It’s nice to find guitar builders producing hand-made guitars that are more than a rehash of familiar models, while using traditional hand tools.
Meet Jonathan Postal, whose single-cutaway Delta Zephyr has a chambered body of African mahogany, with a 0.25″ hand-stained flame maple top finished in nitro. The feel is slightly rough to the touch and does not look as if it was cranked out of a big factory. Similarly, the sound holes have a look, but it’s all part of Postal’s philosophy – build guitars that look and feel as if they were hand-built and can be played without reservation.
Our tester Delta Zephyr felt extremely durable. It was also well-balanced and felt great strapped on, giving a sense of confidence in its ability to get any job done. The C-shaped neck was pleasantly chunky, and the rosewood fretboard had expertly finished medium-jumbo frets. The tilt-back scroll headstock is a patented Postal design with a clever glued-on logo in the form of a postage stamp. Locking tuners are standard.
Plugged into a vintage tube amp, the Delta Zephyr spoke with authority across a spectrum of styles; it excelled at blues, rock, country, pop, Americana, and even jazzy chordal work, but also easily handled overdrive and distortion.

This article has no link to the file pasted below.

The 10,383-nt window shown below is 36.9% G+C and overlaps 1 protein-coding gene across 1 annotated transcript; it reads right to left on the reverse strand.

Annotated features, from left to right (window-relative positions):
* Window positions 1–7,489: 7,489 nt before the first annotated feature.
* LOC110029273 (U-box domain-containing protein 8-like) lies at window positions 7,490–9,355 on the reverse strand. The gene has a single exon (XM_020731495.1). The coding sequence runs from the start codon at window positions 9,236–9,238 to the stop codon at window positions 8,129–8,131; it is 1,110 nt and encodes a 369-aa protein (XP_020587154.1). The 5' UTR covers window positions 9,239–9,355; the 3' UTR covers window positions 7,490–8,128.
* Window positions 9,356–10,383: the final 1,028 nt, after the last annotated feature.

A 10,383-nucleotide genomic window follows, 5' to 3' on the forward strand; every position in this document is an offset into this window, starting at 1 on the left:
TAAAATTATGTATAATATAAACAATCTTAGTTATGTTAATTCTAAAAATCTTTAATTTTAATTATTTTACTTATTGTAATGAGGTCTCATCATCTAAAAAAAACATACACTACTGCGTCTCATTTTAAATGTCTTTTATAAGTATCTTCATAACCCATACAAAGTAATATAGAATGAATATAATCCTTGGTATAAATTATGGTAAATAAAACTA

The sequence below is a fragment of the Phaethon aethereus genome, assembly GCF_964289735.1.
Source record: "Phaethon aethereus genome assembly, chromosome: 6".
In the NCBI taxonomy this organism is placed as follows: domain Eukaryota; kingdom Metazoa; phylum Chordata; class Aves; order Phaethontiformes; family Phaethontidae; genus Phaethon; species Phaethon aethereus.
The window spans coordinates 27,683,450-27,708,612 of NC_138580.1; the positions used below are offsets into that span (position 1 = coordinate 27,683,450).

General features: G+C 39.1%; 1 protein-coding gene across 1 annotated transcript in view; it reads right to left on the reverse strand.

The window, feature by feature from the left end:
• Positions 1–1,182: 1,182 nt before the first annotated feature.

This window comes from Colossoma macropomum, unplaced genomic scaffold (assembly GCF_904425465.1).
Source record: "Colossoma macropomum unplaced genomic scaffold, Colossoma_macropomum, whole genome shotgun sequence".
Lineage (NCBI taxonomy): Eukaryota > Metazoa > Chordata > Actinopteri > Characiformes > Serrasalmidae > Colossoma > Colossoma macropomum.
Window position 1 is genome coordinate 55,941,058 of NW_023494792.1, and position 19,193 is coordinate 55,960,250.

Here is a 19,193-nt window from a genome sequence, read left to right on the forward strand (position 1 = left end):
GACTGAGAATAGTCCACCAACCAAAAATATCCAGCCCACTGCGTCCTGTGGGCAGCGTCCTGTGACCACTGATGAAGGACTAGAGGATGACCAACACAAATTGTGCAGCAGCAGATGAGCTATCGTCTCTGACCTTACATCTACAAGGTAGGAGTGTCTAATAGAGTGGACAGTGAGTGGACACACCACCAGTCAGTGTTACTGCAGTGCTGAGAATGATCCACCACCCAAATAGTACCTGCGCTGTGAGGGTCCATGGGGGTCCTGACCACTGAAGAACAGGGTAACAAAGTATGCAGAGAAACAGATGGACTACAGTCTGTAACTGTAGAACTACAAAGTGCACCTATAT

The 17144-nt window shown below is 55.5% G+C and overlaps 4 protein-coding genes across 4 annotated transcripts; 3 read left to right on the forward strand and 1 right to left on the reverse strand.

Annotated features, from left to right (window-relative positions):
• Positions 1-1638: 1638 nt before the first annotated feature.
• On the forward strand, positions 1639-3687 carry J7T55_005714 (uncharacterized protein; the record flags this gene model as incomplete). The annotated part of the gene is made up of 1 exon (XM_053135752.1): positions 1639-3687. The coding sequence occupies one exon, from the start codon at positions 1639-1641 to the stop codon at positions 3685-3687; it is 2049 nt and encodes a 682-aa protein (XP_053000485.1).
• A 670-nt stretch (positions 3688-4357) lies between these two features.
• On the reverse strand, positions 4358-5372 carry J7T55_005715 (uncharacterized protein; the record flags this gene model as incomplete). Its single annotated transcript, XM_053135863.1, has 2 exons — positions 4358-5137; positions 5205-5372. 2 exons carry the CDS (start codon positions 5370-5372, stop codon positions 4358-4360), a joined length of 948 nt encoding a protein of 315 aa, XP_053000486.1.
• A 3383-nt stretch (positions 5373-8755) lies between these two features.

The guitar’s brass hardware is stunning – the control plate is a classic Art Deco design, and the classy pickguard is brass salvaged from the old Memphis train station. A Schaller roller bridge, gold Bigsby, and Duncan Pearly Gates pickups completed the package. In short, the Delta Zephyr is a perfectly imperfect guitar one could grow to treasure without hesitation.
This article originally appeared in VG’s December 2021 issue. All copyrights are by the author and Vintage Guitar magazine. Unauthorized replication or use is strictly prohibited.